Unexpectedly, Dan now attacks. No one responds in the first few seconds and he races away. For me it’s a no-brainer. Chasing will mean droppage, and it’s unlikely I can go with Diego or Rudy, the only two guys strong enough to chase him down. So I have to wait and see what my fate will be, like a lobster in a tank trying to figure out whether the customer has chosen me or my buddy.
These attacks don’t look like much, but in real life they happen more quickly than lightning. You’re already totally on the rivet, and a speed differential of even a couple of pedal strokes feels like the difference between strolling and running a 100m dash against Usain Bolt. Everyone struggles here, and the only thing that keeps me going is the knowledge that no matter how fit Dan is, he’s going to ease off soon. “Soon” being a relative term, unfortunately.
As expected, Diego counters and this isn’t one I can even think about following. It’s also disheartening. I know I’m pegged. I know that he’s light years better than I am. And he waltzes away with what seems like effortlessness. My momentum keeps me going, though, and suddenly I’m out ahead of the others; Diego’s acceleration has splintered the group.
This is utter hell because now I’m off a wheel. I’m not strong enough to ride by myself and mentally I’m too weak to push on and try to cover Diego. So I have to wait and play lobster again. Unfortunately the others are way back now, so I calculate that in a few seconds Rudy will come rocketing by (uncatchable) and then Dan/DJ/Garrett. My only hope is to soft pedal until they catch me and suck wheel some more. We’re not even halfway up the climb.
In a few seconds Rudy punches through and bridges to Diego. This is unthinkable and demoralizing. I watch them turn into pinpoints. My breath is pretty heavy about now.
About now is when you have to have a mental trick box. These are the tricks you use to fake your body into doing what it wouldn’t otherwise do. All your adrenaline has subsided and there’s nothing left but lactic acid and searing pain. “Why am I doing this?” “This is stupid.” “I’m too old,” etc.
Sure enough Garrett comes by and I latch on. My mental trick is simple. I call it “One equals ten.” This means I tell myself that for every pedal stroke I can hang on, the fuckers chasing have to do ten. It may not be true, but it works for me.
Garrett is steady and strong and although I don’t exactly get any recovery, my heart rate drops a couple of beats so that I can at least hear myself crying and convince myself that the worst is past even though I know that it’s really only just getting started.
Cobley is intent on catching Rudy and comes through hard, then attacks from the front. Diego has pulled over somewhere and is no longer in the picture, and Dan knows how demoralizing it is to attack someone from the front. He’s also under a little pressure here because he’s riding with the Depends contingent. Cobley is 35, DJ is 55, and Garrett is in his 40’s. I’m 52, so there’s no honor for Dan in smacking around a gang of geezers. He can’t just beat us, he has to leave us in tatters.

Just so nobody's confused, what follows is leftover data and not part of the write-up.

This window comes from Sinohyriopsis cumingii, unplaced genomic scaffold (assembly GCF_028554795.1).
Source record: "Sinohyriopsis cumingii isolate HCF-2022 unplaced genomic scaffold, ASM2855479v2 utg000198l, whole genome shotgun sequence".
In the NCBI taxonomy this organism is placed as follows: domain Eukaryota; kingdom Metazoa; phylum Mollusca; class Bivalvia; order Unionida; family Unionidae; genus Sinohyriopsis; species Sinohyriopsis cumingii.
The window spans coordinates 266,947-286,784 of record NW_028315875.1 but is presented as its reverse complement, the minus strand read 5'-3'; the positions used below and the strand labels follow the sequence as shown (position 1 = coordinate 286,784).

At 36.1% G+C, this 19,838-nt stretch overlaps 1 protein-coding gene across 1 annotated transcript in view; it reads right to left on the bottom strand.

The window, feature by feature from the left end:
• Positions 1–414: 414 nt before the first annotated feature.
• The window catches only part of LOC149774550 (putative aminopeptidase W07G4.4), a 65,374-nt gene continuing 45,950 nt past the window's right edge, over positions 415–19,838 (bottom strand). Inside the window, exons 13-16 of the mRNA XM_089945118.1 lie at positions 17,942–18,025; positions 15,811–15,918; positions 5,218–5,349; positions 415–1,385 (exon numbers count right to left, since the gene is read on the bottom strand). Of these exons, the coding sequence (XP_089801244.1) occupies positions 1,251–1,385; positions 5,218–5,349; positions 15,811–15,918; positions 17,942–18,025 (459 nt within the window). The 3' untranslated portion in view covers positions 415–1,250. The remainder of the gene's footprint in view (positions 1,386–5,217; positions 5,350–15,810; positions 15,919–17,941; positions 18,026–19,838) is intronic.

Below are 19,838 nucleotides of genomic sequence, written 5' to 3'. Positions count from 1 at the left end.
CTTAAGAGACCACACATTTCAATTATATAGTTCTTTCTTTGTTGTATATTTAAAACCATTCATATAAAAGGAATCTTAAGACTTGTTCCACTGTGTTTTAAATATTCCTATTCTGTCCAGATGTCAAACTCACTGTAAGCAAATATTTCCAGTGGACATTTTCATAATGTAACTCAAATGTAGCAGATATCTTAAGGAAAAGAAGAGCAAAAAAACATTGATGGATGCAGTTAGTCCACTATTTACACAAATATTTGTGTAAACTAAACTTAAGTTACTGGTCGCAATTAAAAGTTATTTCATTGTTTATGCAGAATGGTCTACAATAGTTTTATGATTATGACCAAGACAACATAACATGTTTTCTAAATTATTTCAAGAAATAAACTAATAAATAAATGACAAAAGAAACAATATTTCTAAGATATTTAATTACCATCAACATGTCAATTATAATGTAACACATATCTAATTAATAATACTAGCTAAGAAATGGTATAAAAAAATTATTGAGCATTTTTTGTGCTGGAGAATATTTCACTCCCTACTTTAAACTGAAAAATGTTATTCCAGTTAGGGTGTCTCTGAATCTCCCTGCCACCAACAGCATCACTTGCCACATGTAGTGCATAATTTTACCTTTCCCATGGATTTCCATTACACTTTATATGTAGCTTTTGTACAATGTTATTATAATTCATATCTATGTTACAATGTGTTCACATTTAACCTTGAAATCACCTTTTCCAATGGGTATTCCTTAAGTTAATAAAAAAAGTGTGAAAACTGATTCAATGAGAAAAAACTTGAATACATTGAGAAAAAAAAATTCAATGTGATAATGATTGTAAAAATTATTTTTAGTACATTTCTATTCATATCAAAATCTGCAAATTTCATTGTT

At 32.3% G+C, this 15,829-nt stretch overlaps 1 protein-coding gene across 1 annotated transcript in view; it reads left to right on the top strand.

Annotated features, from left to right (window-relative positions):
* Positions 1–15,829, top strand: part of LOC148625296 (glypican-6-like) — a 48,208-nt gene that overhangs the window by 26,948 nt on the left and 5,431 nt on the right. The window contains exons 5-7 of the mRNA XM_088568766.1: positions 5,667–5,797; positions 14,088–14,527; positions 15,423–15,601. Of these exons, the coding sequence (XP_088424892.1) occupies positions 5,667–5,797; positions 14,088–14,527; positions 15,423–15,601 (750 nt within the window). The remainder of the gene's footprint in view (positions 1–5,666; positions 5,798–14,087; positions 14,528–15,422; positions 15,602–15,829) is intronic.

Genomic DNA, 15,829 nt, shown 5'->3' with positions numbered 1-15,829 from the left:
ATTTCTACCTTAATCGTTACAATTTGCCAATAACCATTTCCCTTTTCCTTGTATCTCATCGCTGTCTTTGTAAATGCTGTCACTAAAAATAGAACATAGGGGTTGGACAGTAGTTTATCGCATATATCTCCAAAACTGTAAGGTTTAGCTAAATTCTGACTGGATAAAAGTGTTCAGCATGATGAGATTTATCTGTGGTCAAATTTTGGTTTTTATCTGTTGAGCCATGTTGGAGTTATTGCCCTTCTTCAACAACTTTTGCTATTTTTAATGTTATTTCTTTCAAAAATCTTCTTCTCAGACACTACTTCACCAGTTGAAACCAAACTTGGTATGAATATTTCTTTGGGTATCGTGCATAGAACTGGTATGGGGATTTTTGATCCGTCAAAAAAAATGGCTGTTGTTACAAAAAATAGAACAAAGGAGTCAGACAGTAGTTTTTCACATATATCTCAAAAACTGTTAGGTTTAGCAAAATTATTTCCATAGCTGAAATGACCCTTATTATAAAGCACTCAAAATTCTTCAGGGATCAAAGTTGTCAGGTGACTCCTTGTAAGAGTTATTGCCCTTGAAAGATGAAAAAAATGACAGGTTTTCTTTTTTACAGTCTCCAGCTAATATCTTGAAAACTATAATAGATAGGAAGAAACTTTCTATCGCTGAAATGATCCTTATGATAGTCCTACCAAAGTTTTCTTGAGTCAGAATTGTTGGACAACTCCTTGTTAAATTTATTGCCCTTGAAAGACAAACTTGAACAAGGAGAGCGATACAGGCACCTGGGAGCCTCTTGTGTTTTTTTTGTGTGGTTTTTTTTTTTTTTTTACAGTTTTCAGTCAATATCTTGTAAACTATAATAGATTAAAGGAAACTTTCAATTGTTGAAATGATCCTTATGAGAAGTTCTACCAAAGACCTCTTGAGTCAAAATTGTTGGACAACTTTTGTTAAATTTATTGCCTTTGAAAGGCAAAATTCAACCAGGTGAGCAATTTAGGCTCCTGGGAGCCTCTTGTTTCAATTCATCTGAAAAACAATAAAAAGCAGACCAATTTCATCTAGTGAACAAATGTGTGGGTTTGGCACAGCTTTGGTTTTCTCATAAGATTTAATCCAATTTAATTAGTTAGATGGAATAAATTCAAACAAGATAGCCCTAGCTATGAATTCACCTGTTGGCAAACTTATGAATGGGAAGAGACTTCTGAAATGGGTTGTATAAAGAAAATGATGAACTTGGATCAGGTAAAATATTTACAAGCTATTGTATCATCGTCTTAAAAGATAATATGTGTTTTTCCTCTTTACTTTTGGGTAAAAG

This is his second monster effort and I can’t imagine how he can do another one, which is okay because after towing us around like a ski boat hauling an inner tube we’re going to hit the wall on Crest and I won’t have to imagine how he’s going to conjure up another attack because he’s going show me.
A lot of the time I will see people pull this move on the wall and I’ve done it a zillion times myself. It almost always fails because it takes so much effort to go fast enough to drop your companions that when it flattens out you have to slow down and catch your breath. The droppees, however, not having gone completely into the red, peg you back and then with a slight counter they can dust you off. So 99% of the time it’s a bad move to attack hard here, unless of course you’re Dan, in which case you can punch it and then keep the gas on while the droppees wonder who switched out the lights.
I’ve run out of ways to describe pain by now, but we all stood up and nothing happened. In a little bit Dan had bridged to Rudy and we were fighting for old man scraps. I don’t have a lot of options here. I’m not strong enough to attack Garret and I’m sure as hell not strong enough to attack Dave, so I cast about for another wheel to suck. Happily, Garrett obliges for a bit and I get over the worst part of the wall and the subsequent gradient.
Somewhere along the way DJ gets it into his head that Garrett and I really suck and that what he wants to do is catch Dan and Rudy. This is a problem for me because if I follow Dave’s wheel I’m not going to get much of a draft, but if I follow Garrett’s wheel he’s going to blow and I’m going to have to close a nasty gap.
Choosing expediency over strategy, I hunker down behind Garrett and await the inevitable. Garrett works like a Trojan to stay on Dave’s wheel, but like Hector getting slain by Achilles, he’s no match for the Argonaut.
Garrett explodes gracefully, head bowed, hand waving me through, and I have to go bathyscaphe-deep to claw my way onto Jaeger’s wheel. Dave could drop me anytime now, but he settles in and begins banging away at every nerve in my body with a steady, relentless drilling. The thing that’s so awful about this is that even though I’m on his wheel and getting the benefit from his draft, mentally it is horrible to think that I’m completely pegged out and haven’t done a lick of work all day. DJ has attacked, covered, accelerated, and pulled, and he’s not done yet, while I’m younger, slower, weaker, and hanging on like one of those baby teeth about to come out but for a tiny string of fleshy pulp still holding it into the gum.